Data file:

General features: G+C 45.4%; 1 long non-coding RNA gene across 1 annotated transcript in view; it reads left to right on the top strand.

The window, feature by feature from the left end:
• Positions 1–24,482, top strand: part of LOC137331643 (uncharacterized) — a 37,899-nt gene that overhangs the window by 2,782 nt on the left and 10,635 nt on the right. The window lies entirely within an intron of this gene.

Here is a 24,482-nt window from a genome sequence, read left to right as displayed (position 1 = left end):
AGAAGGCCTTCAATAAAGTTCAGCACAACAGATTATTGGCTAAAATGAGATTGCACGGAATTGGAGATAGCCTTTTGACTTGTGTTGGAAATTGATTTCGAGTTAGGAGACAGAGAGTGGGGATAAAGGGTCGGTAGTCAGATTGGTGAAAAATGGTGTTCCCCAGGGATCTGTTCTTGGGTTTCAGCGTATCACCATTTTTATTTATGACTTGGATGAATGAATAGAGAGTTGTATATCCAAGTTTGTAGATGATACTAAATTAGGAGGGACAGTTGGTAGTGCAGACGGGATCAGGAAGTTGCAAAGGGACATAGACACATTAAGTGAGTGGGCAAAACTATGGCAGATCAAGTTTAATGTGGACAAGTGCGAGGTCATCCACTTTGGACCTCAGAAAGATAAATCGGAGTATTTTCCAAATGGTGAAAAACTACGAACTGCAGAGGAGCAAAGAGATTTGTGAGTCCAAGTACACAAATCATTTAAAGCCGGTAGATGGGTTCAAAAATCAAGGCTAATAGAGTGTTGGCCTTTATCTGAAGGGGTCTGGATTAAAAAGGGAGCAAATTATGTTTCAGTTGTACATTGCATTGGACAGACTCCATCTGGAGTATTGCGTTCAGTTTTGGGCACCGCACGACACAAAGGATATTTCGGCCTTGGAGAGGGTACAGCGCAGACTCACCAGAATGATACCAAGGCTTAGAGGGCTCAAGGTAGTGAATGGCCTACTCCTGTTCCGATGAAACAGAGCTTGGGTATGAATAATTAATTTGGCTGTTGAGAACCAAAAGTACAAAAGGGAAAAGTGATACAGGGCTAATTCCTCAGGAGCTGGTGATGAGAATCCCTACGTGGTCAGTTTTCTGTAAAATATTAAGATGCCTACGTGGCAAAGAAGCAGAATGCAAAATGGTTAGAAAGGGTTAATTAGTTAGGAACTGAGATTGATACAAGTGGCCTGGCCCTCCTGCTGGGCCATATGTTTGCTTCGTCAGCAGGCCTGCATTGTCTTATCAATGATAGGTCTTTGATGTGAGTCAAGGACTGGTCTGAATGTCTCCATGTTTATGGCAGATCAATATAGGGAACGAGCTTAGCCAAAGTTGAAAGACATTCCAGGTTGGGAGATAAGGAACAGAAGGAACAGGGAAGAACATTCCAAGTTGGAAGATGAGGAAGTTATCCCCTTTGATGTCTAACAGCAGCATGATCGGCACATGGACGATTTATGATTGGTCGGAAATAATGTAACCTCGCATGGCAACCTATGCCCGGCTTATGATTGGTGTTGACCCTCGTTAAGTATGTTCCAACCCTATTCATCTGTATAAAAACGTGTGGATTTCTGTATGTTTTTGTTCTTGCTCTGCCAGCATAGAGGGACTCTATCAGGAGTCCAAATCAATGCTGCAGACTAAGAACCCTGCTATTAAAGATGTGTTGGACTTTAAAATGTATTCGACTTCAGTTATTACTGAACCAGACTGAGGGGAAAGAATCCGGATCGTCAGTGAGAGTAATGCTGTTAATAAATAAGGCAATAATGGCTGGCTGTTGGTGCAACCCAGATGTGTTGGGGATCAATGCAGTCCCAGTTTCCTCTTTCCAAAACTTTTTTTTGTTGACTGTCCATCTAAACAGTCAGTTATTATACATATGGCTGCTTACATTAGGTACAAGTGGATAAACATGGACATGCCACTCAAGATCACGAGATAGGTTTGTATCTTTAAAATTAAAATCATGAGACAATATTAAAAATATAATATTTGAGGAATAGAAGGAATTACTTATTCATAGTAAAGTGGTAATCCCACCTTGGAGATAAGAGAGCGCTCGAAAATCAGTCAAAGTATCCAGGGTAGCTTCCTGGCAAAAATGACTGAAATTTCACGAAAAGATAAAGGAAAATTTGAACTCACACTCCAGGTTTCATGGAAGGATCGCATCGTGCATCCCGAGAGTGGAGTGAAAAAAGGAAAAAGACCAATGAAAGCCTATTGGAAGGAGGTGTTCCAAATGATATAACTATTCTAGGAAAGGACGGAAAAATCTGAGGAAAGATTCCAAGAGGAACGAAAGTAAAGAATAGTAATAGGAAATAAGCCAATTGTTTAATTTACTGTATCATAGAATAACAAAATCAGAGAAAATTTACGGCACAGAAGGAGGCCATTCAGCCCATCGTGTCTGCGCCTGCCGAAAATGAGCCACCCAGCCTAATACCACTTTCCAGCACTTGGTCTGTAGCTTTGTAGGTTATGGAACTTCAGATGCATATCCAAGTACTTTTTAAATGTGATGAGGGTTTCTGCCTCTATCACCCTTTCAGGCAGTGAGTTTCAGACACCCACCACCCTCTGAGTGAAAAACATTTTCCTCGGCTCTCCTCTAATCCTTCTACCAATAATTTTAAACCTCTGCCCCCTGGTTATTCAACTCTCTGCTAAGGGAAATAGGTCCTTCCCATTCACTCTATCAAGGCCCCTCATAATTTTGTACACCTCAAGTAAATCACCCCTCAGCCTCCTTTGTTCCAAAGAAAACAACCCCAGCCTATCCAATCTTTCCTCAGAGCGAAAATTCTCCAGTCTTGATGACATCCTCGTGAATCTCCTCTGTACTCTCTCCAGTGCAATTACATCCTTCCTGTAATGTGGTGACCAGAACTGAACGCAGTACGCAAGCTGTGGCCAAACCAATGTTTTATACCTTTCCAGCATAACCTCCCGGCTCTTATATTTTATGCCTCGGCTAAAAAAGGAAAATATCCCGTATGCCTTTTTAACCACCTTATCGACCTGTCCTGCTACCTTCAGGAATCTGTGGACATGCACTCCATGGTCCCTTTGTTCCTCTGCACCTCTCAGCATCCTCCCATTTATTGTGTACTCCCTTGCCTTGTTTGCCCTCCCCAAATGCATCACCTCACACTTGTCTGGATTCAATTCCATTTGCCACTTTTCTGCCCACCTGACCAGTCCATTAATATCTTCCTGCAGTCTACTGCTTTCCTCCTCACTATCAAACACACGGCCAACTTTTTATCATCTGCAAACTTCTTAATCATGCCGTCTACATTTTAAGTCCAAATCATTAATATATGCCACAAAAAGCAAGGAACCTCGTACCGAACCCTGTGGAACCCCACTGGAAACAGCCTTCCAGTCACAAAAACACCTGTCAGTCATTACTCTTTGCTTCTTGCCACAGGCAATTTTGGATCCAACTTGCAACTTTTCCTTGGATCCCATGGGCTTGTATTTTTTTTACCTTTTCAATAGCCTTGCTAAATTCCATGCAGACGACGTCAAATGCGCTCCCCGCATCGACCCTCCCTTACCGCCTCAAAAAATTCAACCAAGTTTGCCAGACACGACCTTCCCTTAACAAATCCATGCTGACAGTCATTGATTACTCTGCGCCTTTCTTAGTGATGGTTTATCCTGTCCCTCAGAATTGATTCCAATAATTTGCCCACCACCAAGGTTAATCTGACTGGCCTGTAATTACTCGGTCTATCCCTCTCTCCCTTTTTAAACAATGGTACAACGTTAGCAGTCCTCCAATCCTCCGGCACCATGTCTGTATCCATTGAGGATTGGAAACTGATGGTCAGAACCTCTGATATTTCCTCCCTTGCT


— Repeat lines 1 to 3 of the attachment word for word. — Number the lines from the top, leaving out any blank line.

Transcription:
General features: G+C 45.4%; 1 long non-coding RNA gene across 1 annotated transcript in view; it reads left to right on the top strand.

The window, feature by feature from the left end:
• Positions 1–24,482, top strand: part of LOC137331643 (uncharacterized) — a 37,899-nt gene that overhangs the window by 2,782 nt on the left and 10,635 nt on the right. The window lies entirely within an intron of this gene.